On September 24, 2014, the Federal Trade Commission (FTC) approved final amendments to the Fred Meyer Guides (“Guides”).  The Guides are intended to help businesses comply with the law regarding promotional allowances and services under the Robinson-Patman Act, 15 U.S.C. § 13 (d) and (e) (RPA or “the Act”). See the FTC’s discussion of the changes to the Guides, followed by the amended Guides, at

Summarizing the changes to the Guides takes little time. In addition to inconsequential stylistic revisions, the changes include: references to the Internet and online advertising; new language strengthening the fact that the Guides do not carry the force of law; new but mundane examples of what constitutes a promotional “service” or “facility” under the Act; and an update to the Guides’ brief review of customer and third party liability.

What should matter most to companies is not what the amended Guides say — it’s what they don’t say.  Indeed, this latest update can best be described as a missed opportunity.  Rather than build on the Supreme Court’s efforts to re-shape a body of law that has long been regarded as inconsistent with the goals of competition, the FTC’s “modest” amendments do nothing to alter the landscape of RPA jurisprudence in the modern era. See, e.g., Volvo Trucks North America v. Reeder-Simco GMC, Inc., 546 U.S. 164 (2006); Brooke Group Ltd. v. Brown & Williamson Tobacco Corp., 509 U.S. 209 (1993).

The new Guides seem to accept bad law and contentment with its private enforcement.  The FTC notes that “its own view” is that “requiring proof of likely injury to competition is sound enforcement policy” and that the FTC will enforce against only those promotional allowances and services likely to harm competition.  The FTC, however, explicitly declined to revise the Guides to show how the law could advance this principle.

In essence, nothing has changed.


The RPA has long been lambasted for its poor draftsmanship and convoluted language.  It has been called “something ranking high on the list of things with which economic nonsense is associated.”  Hugh C. Hansen, Robinson-Patman Law: A Review and Analysis, 51 Fordham L. Rev. 1113, 1114 (1983) (internal quotation marks omitted). Even the Supreme Court has criticized the Act, finding it “complicated and vague in itself and even   more so in its context.”  Fed. Trade Comm’n v. Ruberoid Co., 343 U.S. 470, 483 (1952). While the draftsmanship of the Act as a whole has received almost universal condemnation, Sections 2(d) and (e) have inspired a unique sense of enmity.  See, e.g., Hansen, 51 Fordham L. Rev. at 1161 n. 249 (citing Stedman, Twenty-Four Years of the Robinson-Patman Act, 1960 Wis. L. Rev. 197, 218 (“the relationship of sections 2(d) and 2(e) is a hodge- podge of confusion and inconsistency that any competent, order-loving lawyer must find offensive”)).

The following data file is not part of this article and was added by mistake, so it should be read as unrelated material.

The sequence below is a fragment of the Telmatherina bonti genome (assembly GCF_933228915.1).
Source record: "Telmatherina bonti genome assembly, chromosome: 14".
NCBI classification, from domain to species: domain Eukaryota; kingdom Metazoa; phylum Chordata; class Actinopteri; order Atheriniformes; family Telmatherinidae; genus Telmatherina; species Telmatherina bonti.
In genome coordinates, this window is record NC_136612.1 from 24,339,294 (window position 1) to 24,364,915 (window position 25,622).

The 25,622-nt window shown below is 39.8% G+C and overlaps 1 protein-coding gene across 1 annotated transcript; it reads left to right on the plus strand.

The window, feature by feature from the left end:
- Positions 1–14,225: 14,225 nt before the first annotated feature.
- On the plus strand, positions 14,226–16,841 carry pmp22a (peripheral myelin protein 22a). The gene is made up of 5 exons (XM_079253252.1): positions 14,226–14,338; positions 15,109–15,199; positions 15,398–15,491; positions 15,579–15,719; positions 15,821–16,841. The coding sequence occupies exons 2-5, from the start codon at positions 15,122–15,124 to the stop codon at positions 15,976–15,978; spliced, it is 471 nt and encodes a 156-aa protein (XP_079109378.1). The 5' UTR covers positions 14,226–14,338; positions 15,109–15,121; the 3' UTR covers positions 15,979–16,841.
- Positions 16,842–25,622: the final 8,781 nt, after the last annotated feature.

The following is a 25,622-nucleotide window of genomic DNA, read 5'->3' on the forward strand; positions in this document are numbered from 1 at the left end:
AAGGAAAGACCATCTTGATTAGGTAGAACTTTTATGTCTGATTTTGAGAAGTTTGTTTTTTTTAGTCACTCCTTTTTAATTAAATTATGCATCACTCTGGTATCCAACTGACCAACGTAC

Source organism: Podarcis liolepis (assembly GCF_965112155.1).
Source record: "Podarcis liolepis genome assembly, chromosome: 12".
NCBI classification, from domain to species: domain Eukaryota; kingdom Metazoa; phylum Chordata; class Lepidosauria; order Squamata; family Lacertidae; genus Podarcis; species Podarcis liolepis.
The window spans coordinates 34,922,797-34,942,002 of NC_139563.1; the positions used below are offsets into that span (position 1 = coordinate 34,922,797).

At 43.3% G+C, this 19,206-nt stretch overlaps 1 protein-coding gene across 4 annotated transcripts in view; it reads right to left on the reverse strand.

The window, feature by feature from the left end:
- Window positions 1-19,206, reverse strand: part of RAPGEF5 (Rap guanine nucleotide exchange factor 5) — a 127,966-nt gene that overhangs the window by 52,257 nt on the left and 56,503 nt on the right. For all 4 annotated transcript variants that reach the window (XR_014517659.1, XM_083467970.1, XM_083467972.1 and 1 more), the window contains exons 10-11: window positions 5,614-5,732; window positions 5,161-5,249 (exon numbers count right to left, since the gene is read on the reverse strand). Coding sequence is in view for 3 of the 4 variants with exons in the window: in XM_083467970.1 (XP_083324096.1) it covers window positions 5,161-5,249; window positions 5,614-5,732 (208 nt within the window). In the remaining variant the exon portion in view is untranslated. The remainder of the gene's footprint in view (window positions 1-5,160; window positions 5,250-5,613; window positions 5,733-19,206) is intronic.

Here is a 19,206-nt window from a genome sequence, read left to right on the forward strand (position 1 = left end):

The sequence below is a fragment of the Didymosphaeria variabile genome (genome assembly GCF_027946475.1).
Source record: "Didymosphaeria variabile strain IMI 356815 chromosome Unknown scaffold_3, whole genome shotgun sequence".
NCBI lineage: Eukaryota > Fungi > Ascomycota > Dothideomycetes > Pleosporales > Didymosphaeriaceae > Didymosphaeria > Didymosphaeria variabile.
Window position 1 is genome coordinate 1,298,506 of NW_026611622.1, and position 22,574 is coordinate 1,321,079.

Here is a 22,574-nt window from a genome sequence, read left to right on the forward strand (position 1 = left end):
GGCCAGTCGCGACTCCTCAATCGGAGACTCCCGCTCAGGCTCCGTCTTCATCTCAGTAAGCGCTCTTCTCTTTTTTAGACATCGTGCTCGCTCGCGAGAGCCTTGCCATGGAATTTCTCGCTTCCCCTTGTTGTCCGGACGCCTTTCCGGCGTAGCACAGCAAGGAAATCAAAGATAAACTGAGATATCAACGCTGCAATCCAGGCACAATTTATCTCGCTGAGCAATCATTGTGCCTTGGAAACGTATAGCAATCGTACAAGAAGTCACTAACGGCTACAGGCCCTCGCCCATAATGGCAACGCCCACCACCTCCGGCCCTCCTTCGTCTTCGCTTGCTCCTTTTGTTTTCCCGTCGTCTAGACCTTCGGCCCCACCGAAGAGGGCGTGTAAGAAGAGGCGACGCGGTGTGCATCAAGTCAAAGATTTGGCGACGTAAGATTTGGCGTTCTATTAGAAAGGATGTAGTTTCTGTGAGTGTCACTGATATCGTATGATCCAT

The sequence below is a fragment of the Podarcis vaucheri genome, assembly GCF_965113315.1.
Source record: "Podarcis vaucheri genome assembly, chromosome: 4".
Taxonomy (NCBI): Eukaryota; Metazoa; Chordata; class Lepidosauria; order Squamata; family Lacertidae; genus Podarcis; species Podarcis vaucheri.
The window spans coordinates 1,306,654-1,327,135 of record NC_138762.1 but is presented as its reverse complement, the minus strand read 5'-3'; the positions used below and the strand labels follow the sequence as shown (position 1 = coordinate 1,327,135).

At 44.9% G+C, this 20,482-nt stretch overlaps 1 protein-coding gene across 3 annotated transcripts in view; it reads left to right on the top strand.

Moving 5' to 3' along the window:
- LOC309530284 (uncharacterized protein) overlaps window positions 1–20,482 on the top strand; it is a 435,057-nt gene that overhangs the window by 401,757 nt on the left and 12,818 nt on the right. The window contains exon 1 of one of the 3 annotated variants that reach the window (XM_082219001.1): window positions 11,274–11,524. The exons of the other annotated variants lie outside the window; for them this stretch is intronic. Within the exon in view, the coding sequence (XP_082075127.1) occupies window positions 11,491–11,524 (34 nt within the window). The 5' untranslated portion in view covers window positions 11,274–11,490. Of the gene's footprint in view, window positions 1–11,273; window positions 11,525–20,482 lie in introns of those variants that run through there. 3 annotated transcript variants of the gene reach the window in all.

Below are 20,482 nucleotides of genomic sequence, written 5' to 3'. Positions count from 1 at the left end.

The Act’s afflictions go beyond mere draftsmanship. From an economic standpoint, the RPA has faced criticism not only for its effects, but also the policies it seeks to promote. Jefferson Cnty. Pharm. Ass’n, Inc. v. Abbott Labs., 460 U.S. 150, 170 (1983). Simply put, the RPA is not firmly tethered to the goals of competition; indeed, critics have assailed the Act as “protectionist legislation at odds with Sherman Act policy favoring vigorous price competition.” Paul H. LaRue, The Robinson-Patman Act: The Great Issues and Personalities, 55 Antitrust L.J. 135, 136 (1986).


Instead of providing new insight to cope with these problems, the FTC myopically accepted that the criticism of the Act and much of the case law under it was known at the time of the last revision.  The new Guides recap old law.  And as part of its effort to reflect “more recent legal developments,” the FTC cites to a case that was argued 13 years ago.  Incorporation and analysis of cases like American Booksellers Ass’n v. Barnes & Noble, 135 F. Supp. 2d 1031 (N.D. Cal. 2001) does not fully encapsulate the “[d]evelopments in technology, methods of commerce, and the law since the last revision of the Guides.”

The amended Guides purport to reflect changes in technology and methods of marketing that have occurred   since 1990, including the emergence of the Internet and widespread online marketing. However, the occasional insertion of “Internet” or “online advertising” to the old Guides does little to help companies effectively utilize these emerging platforms while remaining in compliance with the Act. Notably, the FTC applied the old, restrictive principles to the use of these emerging platforms, rejecting even the use of website postings as one of the means to provide notice to customers of promotional programs on the basis that this would put too much of a burden  upon the customer.


Noteworthy is the Guides’ comment on FTC enforcement policy—that it will require a likely anticompetitive harm. Indeed, for this reason, federal enforcement of the RPA is essentially absent, and the amended Guides offer no indication that this is likely to change. At the same time, however, the amended Guides explicitly offer no insight to protect suppliers who give or receive promotional allowances that may be pro-competitive yet who may be at risk of private actions claiming a violation of the Act, noting that “the Act may be enforced by disfavored customers, among others.”


The most meaningful aspect of the updated Guides is that suppliers do not need to change their compliance policies based on these amendments.  Yet suppliers cannot wholly embrace pro-competitive promotional allowance policies if those policies may put them at risk of private suit under the RPA.  For now, courts and private parties alike will continue to grapple with the unnecessarily confounding language of the RPA and will be left on their own to push for pro-competitive outcomes, perhaps for another 24 years.